Just as we want the freedom to be ourselves (and loved and accepted for it!), so does the person next to you. It's a part of our humanity. So, give yourself some grace, realize we're all doing the best we can, and see what happens when you show up with the intention to be present with yourself, and those whom you're with.

If you experience is anything like mine, it'll change how you see the world. 

One more thing :) I would like to mention letting go of the past as honorary #6 for this list. Accept your past for what it is, and that it got you here. Every present moment is finite, and living in the past takes away from the possibility of the present. Allow yourself to move on, be it from from a relationship, a hurtful fight, whatever may weigh you down. Thank the other person, or the experience for being in your life. Approach the lessons you've learned, and the time you've shared with reverence. Know you'll always have that. Just because you choose to walk away to move forward (or someone else does), it doesn't erase all the memories. Be grateful for them. Take them with you how you'd like, and step forward as the brilliant, refined, evolving person you are.

Go get 'em xx

Our Wives Hate Us - Part II - Resolving Relationship Conflict

I'd like to elaborate on an entry I wrote ("Our Wives Hate Us") last week, and go further by exploring how to resolve conflict when it comes up in our relationships. The context of the aforementioned article was marriages struggling with infidelity, so I will talk about what this looks like when we encounter possible deal breakers, and how it's different, yet can still be applied with daily, or smaller issues that come up.

I'll begin by saying that often the things we think are deal breaker, can look or feel completely different once we're in them. You may never tolerate someone being unfaithful -- that is your choice. I've found that in many situations in life, that which we automatically thought we'd do is not what we decide once we are actually faced with the situation. That's ok. Part of our work as human beings having the opportunity to be alive includes the need to figure shit out. Sometimes it's something we don't want to do, and sometimes it's in situations we never thought we'd find ourselves in...nonetheless, we have to do something, so we might as well respond to the best of our abilities.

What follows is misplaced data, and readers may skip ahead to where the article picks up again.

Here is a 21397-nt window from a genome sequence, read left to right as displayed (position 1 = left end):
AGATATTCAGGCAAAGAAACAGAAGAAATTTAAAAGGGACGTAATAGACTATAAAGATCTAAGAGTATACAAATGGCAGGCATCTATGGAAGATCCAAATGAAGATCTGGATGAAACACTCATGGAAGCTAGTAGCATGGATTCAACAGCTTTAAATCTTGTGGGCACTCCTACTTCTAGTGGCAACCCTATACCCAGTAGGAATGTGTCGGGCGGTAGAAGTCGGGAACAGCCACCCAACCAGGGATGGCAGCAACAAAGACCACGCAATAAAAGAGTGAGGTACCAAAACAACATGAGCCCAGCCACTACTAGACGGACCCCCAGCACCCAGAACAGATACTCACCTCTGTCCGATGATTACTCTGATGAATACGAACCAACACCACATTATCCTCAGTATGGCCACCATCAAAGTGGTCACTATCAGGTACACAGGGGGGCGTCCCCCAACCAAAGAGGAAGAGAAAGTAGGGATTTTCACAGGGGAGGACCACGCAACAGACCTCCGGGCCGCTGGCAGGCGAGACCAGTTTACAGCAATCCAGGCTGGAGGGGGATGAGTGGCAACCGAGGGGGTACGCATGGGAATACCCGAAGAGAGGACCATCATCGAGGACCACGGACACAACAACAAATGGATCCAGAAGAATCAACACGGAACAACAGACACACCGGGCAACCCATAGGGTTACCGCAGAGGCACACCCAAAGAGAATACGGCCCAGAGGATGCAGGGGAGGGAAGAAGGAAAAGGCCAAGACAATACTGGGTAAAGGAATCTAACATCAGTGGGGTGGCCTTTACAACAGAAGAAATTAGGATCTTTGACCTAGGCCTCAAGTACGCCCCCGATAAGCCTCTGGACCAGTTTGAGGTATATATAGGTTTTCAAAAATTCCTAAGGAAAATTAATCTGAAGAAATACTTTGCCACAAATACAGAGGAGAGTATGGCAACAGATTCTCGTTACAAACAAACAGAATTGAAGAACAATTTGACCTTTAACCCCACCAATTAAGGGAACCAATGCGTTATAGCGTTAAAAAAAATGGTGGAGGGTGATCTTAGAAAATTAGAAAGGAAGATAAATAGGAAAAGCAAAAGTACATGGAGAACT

These questions will help you take a step back, gain greater perspective, and guide you through how to align with your highest priorities. Here we go...

  • What is at stake? Take an inventory of where you are. If I'm six weeks into a relationship, I may look at infidelity differently than if I were married with three kids. This is because I'm willing to cut my losses at six weeks of my life, and treat such behavior as a red flag for which to do so. The more that is at stake, the more difficult this decision becomes, but it makes it simpler at the same time: there's a lot on the line, what's most important to you?
  • What do I need? If I know that I'm heartbroken, but I don't know what I need...I can get stuck in the emotional upheaval. The most wonderful thing about this question is when we pause to ask ourselves it, we will always receive an answer. You'll have a thought or idea, your subconscious will make something known to you. Use this circumstance as a reason to get to know yourself more intimately, to feel what you need feel, and to acknowledge what you need.